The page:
ICE COLD BEER!
Seems like that is all we have heard for the past few decades. It’s on billboards, on commercials and screamed at us by beer vendors at sporting events. So there is very little doubt as to why most think it’s best to drink beer ice cold. And for some styles cold is best but for others it is ideal to drink it closer to room temperature. Based on a request, I decided to put together a craft beer temperature guide.
Why Were We Told That Beer Should Be Cold?
So we’ve been lied to for a long time about the temperature of beer. Ok, lied to is a strong stance but minimally, we have been tricked into think that a cold beer is a good beer. Macro beer companies have done an amazing job marketing their products. Until recent years; there was really only one kind of beer being consumed in the US; American lagers. Specifically, the light lager. This beer is consumed more than any other style and it’s not even a close race.
To help more Americans enjoy this beer, these companies told us to drink it as cold as possible. I am sure we have all had the unfortunate honor of drinking a warm Bud Light and know the horror. Being cold makes these beers much less offensive; therefore, more appealing to the masses.
So while American light lagers taste better (less offensive) cold, most beers benefit from being served at a warmer temperature. So while we have all been told that cold beer is best; that is not the truth as it only applied to the single style of beer that they were selling to us.
Related Post: Why I Don’t Drink Non-Craft Beer
Craft Beer Temperature Guide
The internet is a boundless world of information and opinion which means you can go find hundreds of different sources for the ideal temperature for your beer. Believe me; I looked around quite a bit.
All of that research and my personal experience has lead me to compose a Craft Beer Temperature Guide.
It is listed by the color – light to dark. While the color of the beer doesn’t always determine the best drinking temperature; it is a very quick way to estimate a good drinking temperature.
On the far right side, I provide some examples of beer styles that fit into that temperature range. Note that stouts are recommended to drink cool while imperial stouts are listed as just below room temperature.
The best part is you can share this to Pinterest, save it to your phone, share it with your friends and reference it whenever you need.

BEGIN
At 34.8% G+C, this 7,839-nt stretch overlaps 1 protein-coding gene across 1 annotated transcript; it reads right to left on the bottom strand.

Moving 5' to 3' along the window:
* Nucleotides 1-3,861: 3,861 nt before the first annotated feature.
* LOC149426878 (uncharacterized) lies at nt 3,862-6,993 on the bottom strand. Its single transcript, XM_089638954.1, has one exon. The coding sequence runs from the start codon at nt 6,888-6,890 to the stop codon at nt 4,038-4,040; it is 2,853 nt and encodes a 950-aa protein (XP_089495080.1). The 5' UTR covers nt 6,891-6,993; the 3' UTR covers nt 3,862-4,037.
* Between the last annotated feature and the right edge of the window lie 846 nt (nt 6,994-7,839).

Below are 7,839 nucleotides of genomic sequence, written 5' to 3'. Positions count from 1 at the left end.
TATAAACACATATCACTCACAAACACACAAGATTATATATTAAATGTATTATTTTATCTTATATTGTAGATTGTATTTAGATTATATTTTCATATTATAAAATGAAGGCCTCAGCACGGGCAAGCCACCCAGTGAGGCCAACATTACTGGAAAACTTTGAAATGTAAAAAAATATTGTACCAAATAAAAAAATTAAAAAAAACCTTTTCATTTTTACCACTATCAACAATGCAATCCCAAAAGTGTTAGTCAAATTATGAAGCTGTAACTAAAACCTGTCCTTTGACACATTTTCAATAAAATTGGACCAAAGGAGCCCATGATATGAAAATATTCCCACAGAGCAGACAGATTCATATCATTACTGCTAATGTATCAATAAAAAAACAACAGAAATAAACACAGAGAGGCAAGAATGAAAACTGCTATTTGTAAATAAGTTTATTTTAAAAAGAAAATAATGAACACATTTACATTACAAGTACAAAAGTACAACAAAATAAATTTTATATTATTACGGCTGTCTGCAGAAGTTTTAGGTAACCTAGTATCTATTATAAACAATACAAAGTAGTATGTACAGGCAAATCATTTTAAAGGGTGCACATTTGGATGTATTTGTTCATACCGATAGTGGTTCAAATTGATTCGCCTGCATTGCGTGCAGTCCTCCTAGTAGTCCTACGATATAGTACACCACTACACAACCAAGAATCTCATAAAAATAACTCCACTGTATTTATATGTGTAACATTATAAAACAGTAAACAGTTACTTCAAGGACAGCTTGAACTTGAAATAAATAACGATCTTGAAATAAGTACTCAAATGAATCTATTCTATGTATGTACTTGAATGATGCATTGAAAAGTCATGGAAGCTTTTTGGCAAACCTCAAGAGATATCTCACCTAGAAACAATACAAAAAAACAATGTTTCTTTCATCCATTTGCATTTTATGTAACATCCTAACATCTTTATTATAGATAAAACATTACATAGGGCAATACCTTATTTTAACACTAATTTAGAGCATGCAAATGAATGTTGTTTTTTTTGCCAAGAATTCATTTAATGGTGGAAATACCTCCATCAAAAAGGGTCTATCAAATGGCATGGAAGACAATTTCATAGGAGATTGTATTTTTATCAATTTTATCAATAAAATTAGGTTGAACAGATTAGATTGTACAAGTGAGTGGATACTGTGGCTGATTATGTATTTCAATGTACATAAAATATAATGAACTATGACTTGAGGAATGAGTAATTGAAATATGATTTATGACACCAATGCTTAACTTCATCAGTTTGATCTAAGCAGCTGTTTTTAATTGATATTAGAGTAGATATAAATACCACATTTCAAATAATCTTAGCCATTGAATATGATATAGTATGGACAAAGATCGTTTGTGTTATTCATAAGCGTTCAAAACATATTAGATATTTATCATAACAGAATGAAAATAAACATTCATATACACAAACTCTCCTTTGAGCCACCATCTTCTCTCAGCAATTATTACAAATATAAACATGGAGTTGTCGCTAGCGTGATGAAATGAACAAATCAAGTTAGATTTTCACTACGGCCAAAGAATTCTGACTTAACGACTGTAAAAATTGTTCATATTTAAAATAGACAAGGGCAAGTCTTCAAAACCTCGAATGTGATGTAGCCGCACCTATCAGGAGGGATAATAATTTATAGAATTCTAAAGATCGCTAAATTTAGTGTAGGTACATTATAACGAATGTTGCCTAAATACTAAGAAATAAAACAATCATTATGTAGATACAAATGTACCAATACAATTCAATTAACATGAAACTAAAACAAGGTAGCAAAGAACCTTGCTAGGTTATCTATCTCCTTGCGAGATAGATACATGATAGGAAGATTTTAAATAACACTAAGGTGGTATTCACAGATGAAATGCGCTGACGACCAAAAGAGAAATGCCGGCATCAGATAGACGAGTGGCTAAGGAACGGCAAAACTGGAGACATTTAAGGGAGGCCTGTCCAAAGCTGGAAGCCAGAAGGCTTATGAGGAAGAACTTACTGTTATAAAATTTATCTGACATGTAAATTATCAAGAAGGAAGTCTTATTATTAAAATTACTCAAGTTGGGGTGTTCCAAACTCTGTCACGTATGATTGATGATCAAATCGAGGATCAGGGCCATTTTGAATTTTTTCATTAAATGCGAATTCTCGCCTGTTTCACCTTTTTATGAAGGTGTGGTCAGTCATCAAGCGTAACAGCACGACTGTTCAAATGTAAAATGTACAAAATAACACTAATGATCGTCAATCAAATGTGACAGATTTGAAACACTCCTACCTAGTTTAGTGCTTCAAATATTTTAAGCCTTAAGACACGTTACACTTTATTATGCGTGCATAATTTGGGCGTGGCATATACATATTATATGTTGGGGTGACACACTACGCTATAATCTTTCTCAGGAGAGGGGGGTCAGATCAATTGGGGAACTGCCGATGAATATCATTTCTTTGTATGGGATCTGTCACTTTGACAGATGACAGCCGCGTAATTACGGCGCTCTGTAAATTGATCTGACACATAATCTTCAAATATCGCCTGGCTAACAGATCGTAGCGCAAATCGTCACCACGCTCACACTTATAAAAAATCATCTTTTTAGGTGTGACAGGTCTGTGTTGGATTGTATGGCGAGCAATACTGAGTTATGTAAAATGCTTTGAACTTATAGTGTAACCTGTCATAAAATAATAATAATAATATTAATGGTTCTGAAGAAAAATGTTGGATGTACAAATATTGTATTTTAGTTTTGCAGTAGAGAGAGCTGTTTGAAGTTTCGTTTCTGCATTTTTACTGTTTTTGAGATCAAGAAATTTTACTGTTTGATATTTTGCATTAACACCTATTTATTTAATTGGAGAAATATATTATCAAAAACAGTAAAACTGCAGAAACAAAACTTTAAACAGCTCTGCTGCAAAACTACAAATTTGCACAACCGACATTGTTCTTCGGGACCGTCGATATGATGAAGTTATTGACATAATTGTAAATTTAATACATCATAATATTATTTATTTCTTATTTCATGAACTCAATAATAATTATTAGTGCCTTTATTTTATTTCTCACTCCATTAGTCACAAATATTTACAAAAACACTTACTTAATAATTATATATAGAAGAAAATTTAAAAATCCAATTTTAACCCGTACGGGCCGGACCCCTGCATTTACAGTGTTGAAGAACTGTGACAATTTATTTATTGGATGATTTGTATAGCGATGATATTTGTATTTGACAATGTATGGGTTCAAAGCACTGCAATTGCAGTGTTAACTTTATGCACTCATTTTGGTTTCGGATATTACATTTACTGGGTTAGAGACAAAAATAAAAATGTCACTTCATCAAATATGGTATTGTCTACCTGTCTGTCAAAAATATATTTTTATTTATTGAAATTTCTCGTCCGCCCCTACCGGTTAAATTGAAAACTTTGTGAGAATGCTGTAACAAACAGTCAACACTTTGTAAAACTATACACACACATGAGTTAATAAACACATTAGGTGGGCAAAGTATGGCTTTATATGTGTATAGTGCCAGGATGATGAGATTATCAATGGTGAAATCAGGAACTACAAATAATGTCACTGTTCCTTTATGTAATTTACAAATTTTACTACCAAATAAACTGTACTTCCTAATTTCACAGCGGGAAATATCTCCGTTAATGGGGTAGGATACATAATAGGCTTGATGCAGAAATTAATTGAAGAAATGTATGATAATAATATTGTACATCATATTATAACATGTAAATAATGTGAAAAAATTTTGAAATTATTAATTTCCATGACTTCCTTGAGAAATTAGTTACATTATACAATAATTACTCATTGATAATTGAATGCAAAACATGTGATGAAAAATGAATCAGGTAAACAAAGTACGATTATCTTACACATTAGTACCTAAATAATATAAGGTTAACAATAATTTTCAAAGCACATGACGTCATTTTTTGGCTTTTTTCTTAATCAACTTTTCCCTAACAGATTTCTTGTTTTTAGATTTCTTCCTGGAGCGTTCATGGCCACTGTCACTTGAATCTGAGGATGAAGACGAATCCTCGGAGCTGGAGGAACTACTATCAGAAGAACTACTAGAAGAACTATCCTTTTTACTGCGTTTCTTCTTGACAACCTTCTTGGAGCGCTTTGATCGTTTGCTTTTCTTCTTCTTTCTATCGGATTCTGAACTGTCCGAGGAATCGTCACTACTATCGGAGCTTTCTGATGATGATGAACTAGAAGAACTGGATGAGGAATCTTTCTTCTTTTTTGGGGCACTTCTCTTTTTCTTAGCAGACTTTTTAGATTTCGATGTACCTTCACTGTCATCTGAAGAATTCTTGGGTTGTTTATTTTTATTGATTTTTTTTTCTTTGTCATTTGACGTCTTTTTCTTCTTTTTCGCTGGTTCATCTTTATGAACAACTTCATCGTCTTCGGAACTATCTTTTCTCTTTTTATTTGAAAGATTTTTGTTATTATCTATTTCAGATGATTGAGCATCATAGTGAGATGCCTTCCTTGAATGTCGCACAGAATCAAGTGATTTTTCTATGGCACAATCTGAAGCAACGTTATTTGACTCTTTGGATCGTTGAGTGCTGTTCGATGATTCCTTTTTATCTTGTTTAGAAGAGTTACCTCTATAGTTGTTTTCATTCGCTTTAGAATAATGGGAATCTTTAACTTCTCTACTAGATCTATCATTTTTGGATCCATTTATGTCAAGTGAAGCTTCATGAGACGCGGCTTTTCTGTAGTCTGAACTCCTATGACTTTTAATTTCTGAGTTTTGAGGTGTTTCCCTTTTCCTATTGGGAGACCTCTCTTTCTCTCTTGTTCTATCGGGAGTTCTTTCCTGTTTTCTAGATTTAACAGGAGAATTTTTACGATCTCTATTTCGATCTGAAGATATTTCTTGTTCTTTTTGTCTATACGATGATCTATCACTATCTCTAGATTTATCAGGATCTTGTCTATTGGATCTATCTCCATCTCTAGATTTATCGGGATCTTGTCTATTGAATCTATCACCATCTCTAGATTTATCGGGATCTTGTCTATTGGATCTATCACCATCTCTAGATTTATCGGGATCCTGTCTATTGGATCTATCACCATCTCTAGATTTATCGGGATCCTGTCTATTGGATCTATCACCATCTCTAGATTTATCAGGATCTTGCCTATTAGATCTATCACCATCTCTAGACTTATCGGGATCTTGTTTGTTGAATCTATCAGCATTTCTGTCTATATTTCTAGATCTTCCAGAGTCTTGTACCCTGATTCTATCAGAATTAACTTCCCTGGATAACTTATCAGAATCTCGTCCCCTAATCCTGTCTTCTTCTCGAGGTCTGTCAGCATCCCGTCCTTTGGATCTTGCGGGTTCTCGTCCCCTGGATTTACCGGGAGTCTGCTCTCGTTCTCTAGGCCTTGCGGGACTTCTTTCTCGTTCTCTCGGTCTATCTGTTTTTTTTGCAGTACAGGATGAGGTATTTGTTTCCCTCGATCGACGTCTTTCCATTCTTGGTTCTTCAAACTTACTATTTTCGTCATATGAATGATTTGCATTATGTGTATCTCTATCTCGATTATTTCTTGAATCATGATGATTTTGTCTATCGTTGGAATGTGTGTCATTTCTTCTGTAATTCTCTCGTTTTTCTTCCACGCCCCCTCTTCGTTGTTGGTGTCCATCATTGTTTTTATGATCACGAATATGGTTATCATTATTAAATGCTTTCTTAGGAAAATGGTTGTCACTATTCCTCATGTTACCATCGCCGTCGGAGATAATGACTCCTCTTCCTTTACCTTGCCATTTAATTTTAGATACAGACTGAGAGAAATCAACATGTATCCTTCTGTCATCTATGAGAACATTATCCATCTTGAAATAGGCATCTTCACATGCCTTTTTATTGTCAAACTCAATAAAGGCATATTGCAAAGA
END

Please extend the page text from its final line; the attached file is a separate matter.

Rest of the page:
How Do I Control My Craft Beer Temperature
So you’ve decided to attempt to follow the above guidelines and want to drink a beer at the ideal temperature. But how are you going to do that?
The only accurate way to do this is to purchase a thermometer of some sort. There are many food quality thermometers that will do the trick. You might even own one already. You will need to pour the beer and take the temperature then wait until it has warmed up to the ideal temperature. Some will hold the beer glass in their hands to help speed up the process.
One way to aid in this process is to make sure that it never gets cold in the first place. Consider using a separate refrigerator to store beer. This allows you to turn up the starting temperature. For example, set it to 45 degrees or higher. Most beer you will drink will need to be near or above that temperature and will reduce the amount of time it takes to warm up.
There are also exceptions to the rule.
When ordering beer from a taproom, bar or restaurant, all beer comes out at the same temperature – very cold. All kegs are stored in the same refrigerated room which means they are all the same temperature. I suggest drinking your beer slowly and hold it in your hands to help warm it up. This also applies to social functions. If you are at a friend’s grill out, drink the beer at the temperature it is served. It’s just good manners.
Another exception is if the brewery specifies the best craft beer temperature. Many are including this detail on the label along side the ABV, IBU, SRM and other beer information. Take this info into consideration as there is a reason they are providing it to you.
The final exception is if you are drinking a beer that has been aging/cellaring. In this situation, you will want to drink it at the temperature that it was stored.
Related Post: Three Questions To Ask Before Aging Craft Beer
This is how I handle drinking temperature. I store my craft beer in a separate refrigerator. I don’t track the exact degree but it’s somewhere in the mid 40’s. For stouts, I let the bottle sit out for up to 30 minutes before pouring. All other styles normally get poured right out the refrigerator. For most styles, I drink very slow to allow it to get near room temperature before I am done. This gives me the full range of flavor.
There’s always a right and wrong way to do something. And then there’s your way of doing something. When it comes to craft beer, I say do it your way. Yes, these guidelines can help you understand the importance of craft beer temperature but there’s no guarantee that it is going to make it taste better to you.
So drink it your own way but don’t be afraid to test out different temperatures for each style. You may find that you prefer stouts cold and pilsners at room temperature.
Do you prefer certain styles at specific temperature?
What techniques do you use to control the temperature?